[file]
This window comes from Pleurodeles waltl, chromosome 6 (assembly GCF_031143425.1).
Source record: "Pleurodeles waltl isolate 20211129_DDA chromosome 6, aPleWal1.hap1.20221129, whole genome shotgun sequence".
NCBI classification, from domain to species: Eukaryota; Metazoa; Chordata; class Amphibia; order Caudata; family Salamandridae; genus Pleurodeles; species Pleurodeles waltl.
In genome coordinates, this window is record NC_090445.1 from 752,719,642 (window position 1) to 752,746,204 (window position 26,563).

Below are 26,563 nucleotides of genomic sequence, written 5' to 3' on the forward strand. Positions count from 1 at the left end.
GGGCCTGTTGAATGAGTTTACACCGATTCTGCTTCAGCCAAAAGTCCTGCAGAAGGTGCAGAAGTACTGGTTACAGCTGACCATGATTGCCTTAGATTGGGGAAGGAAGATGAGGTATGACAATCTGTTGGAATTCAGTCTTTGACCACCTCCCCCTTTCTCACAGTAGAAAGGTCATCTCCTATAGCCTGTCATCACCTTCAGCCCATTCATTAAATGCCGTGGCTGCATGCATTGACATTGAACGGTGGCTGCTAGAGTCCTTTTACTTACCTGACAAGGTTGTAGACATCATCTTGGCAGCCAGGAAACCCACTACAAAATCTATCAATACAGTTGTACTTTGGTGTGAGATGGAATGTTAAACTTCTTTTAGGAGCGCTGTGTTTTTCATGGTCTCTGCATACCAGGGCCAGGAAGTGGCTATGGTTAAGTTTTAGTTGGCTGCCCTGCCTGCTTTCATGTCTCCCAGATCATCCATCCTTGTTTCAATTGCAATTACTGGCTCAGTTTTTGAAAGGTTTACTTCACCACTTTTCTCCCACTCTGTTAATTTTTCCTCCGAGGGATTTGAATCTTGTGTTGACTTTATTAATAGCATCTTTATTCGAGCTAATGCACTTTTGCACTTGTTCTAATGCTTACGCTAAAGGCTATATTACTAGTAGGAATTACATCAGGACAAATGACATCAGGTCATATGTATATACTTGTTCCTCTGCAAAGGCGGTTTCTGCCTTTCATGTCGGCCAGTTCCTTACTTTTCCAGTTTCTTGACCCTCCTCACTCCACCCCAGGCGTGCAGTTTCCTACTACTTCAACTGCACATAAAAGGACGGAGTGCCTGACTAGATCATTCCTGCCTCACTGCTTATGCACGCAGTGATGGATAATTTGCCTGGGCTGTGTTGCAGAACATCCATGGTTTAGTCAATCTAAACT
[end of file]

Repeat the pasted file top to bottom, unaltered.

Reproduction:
This window comes from Pleurodeles waltl, chromosome 6 (assembly GCF_031143425.1).
Source record: "Pleurodeles waltl isolate 20211129_DDA chromosome 6, aPleWal1.hap1.20221129, whole genome shotgun sequence".
NCBI classification, from domain to species: Eukaryota; Metazoa; Chordata; class Amphibia; order Caudata; family Salamandridae; genus Pleurodeles; species Pleurodeles waltl.
In genome coordinates, this window is record NC_090445.1 from 752,719,642 (window position 1) to 752,746,204 (window position 26,563).

Below are 26,563 nucleotides of genomic sequence, written 5' to 3' on the forward strand. Positions count from 1 at the left end.
GGGCCTGTTGAATGAGTTTACACCGATTCTGCTTCAGCCAAAAGTCCTGCAGAAGGTGCAGAAGTACTGGTTACAGCTGACCATGATTGCCTTAGATTGGGGAAGGAAGATGAGGTATGACAATCTGTTGGAATTCAGTCTTTGACCACCTCCCCCTTTCTCACAGTAGAAAGGTCATCTCCTATAGCCTGTCATCACCTTCAGCCCATTCATTAAATGCCGTGGCTGCATGCATTGACATTGAACGGTGGCTGCTAGAGTCCTTTTACTTACCTGACAAGGTTGTAGACATCATCTTGGCAGCCAGGAAACCCACTACAAAATCTATCAATACAGTTGTACTTTGGTGTGAGATGGAATGTTAAACTTCTTTTAGGAGCGCTGTGTTTTTCATGGTCTCTGCATACCAGGGCCAGGAAGTGGCTATGGTTAAGTTTTAGTTGGCTGCCCTGCCTGCTTTCATGTCTCCCAGATCATCCATCCTTGTTTCAATTGCAATTACTGGCTCAGTTTTTGAAAGGTTTACTTCACCACTTTTCTCCCACTCTGTTAATTTTTCCTCCGAGGGATTTGAATCTTGTGTTGACTTTATTAATAGCATCTTTATTCGAGCTAATGCACTTTTGCACTTGTTCTAATGCTTACGCTAAAGGCTATATTACTAGTAGGAATTACATCAGGACAAATGACATCAGGTCATATGTATATACTTGTTCCTCTGCAAAGGCGGTTTCTGCCTTTCATGTCGGCCAGTTCCTTACTTTTCCAGTTTCTTGACCCTCCTCACTCCACCCCAGGCGTGCAGTTTCCTACTACTTCAACTGCACATAAAAGGACGGAGTGCCTGACTAGATCATTCCTGCCTCACTGCTTATGCACGCAGTGATGGATAATTTGCCTGGGCTGTGTTGCAGAACATCCATGGTTTAGTCAATCTAAACT